• says

      Theresa, I haven't been subscribing long enough to see these meal plans reflect Aldi's sale prices (especially since Aldi doesn't really have sales like most grocery stores), but I'm guessing that when a big meat sale comes along (perhaps around Easter), I'll see it reflected in that week's menu plan.

      I get what you're saying about planning meals around prices. For me, though, it's better to have some meal plan (since I'm absolutely horrible at planning meals) than nothing. I've found that I haven't really had to purchase much yet to make the recipes because I've just been able to use the stockpile that I've built up. Even though the Aldi meal plan uses only ingredients that can be purchased at Aldi (with a few exceptions), I'm still doing some shopping elsewhere to get the really good deals. My hope is that I'll be able to use the deals I've stockpiled from a different store in an upcoming Aldi meal plan.

  3. Holly says

    Laura-

    I just discovered Kitchen Monki today! http://www.kitchenmonki.com
    It sounds really similar, but it's TOTALLY FREE!

    At just a quick glance, there are several options, including browsing the recipes, which have ratings, you can create a new recipe (so putting your favorite recipes online for easy access and generating the grocery list) plan a quick meal with key words and create a grocery list!

    You can even send the grocery list by text!!!

    They have several videos too, so check it out!

    So, I can't really compare to your E-Mealz, but to me, FREE is the key! I will be checking it out

      • Kris says

        Laura,

        Another good one is http://www.sparkpeople.com. It's great because it's free and it gives you meal plans based on your goals (weight loss, healthy living, etc). It gives you recipes and shoppings lists, plus you can add your own recipes and it will calculate the nutritional information. You can also customize your meal plans based on the recipes available. :)

  4. says

    Holly, thanks for sharing! This looks interesting. I guess what attracts me to E-Mealz is that I can customize the plan to make enough food just for me and my husband (my little guy is only ten months), and it TELLS me which meals to make. I've always been a rule-follower, so I like the structure it provides. This site looks like a good resource for someone who's open to being a little more flexible with his/her meal planning.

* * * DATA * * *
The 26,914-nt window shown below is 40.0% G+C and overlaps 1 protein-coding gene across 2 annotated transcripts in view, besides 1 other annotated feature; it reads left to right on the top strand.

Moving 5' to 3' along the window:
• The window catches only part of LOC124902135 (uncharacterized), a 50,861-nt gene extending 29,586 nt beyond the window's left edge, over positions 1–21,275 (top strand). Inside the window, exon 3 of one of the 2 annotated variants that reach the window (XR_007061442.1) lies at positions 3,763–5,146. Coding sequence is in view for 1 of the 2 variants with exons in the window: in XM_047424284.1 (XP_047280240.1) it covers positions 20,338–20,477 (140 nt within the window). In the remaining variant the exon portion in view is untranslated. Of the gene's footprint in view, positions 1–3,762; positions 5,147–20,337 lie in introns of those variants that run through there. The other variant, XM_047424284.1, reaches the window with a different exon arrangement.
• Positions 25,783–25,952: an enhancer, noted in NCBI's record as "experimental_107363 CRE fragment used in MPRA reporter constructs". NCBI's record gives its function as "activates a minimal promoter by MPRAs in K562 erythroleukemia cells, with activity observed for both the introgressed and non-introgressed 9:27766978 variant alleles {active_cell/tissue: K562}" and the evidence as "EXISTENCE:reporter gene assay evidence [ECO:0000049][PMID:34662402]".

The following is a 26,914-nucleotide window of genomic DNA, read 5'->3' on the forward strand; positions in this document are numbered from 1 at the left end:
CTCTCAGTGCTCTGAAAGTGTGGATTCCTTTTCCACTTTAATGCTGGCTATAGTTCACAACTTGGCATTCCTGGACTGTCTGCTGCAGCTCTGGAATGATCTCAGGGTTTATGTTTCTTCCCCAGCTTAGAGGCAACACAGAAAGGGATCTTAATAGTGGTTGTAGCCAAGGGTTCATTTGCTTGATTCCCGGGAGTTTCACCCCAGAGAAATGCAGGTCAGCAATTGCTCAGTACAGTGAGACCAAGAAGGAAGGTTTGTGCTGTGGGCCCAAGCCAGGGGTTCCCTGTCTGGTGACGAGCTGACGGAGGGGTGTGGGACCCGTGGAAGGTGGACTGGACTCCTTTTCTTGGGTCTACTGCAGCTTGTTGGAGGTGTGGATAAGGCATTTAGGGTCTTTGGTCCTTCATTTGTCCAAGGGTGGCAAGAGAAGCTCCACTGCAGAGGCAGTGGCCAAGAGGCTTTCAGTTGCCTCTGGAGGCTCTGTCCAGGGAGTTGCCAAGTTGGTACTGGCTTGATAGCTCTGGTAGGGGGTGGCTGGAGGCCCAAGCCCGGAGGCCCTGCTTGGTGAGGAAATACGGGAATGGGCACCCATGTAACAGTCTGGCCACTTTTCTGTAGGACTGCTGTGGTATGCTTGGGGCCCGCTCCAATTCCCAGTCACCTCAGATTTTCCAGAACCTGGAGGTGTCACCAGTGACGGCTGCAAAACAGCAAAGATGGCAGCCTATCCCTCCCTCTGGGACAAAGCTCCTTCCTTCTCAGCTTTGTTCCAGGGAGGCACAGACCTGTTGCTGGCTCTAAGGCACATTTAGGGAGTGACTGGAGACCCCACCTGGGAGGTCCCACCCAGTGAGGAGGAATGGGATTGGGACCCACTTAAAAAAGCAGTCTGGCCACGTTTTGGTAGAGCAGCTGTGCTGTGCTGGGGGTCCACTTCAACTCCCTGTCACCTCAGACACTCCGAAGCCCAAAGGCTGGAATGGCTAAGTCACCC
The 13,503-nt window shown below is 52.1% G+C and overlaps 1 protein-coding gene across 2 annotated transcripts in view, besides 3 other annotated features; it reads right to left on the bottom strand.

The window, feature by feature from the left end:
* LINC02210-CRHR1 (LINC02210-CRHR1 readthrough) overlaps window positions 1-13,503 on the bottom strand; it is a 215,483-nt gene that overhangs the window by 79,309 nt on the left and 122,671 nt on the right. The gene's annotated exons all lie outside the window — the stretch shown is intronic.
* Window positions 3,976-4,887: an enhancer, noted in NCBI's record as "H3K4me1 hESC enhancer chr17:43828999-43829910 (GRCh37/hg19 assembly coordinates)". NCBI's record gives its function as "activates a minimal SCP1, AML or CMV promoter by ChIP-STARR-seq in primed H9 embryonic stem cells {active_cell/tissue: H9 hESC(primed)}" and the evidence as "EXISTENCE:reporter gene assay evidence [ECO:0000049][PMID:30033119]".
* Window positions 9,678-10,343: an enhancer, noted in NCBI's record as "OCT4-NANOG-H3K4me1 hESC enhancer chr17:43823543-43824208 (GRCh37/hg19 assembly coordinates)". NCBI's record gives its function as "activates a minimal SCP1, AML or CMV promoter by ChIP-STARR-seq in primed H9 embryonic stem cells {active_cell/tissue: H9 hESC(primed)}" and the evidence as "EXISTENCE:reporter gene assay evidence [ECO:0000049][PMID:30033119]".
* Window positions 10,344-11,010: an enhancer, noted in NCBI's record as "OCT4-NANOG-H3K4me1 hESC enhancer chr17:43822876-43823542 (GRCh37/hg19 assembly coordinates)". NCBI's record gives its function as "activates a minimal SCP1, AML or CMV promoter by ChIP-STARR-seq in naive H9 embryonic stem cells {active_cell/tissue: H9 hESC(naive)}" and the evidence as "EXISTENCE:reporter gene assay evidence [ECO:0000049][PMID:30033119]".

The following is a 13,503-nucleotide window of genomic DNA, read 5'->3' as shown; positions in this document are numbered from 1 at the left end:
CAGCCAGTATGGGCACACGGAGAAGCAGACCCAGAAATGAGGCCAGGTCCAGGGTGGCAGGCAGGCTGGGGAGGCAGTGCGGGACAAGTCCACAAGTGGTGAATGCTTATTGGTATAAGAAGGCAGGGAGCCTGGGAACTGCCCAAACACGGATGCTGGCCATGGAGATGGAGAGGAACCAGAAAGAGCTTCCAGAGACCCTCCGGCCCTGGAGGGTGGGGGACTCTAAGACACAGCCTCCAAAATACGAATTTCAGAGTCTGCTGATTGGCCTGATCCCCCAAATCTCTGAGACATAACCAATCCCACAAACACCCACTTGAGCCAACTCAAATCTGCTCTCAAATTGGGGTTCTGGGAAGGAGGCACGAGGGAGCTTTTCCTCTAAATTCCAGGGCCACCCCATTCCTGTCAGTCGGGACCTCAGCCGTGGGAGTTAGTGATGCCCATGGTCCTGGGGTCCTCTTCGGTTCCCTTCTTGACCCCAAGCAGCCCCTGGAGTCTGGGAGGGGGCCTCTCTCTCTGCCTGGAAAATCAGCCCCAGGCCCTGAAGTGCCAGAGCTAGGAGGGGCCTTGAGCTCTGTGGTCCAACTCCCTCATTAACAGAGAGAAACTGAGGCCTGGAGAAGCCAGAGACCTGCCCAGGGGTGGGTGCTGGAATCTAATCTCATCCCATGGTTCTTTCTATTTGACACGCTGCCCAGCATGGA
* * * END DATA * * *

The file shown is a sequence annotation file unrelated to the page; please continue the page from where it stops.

5. Wendy Varner says

    Holly,

    Thank you for suggesting Kitchen Monki. I have been checking it out today. I was looking for a site that would help me put together some low carb dinners for my family that wouldn't break the budget. I was also looking for a site that would put together my shopping list. The site seams very user friendly. I am an avid sale / coupon shopper so I am going to see how I can work that in as well. I was finding that I was doing great with sales and coupons but wasn't coming home with items to make complete meals.

  6. Korene says

    Laura – do you still use E-Mealz? After using it for a while, did you find that you liked most of the meals? Are they nutritious?

  7. says

    Korene – Yes, I still use eMeals (they've changed the spelling slightly – I should update this post). Anyway, I no longer subscribe to new plans as I subscribed for almost 2 years and saved all of those plans to my computer.

    My family and I are working our way through the meal plans again and giving a thumbs up or thumbs down to the recipes. I just cross the ones we don't like off of my printed plans and keep them in a 3-ring binder for future reference. Once my kids get a little older, I'll probably resubscribe to the full family plan for a while.

    I am terrible at meal planning on my own so any meal plan (even if it's not 100% nutritious) is better than eating fast food or take out for me! We still use the Aldi meal plan for 2 (I have 2 small children) and what I like about that is that most of the ingredients can be found at Aldi which is where I do 85% of my shopping.

    They've expanded their meal plan offerings to include a bunch of specialty menus, including "Clean Eating," gluten free, low fat, "Portion Control" (aka Weight Watchers, but they can't call it that), low carb, natural & organic, and vegetarian. You should be able to find something that works for you.

    Hope this helps! :)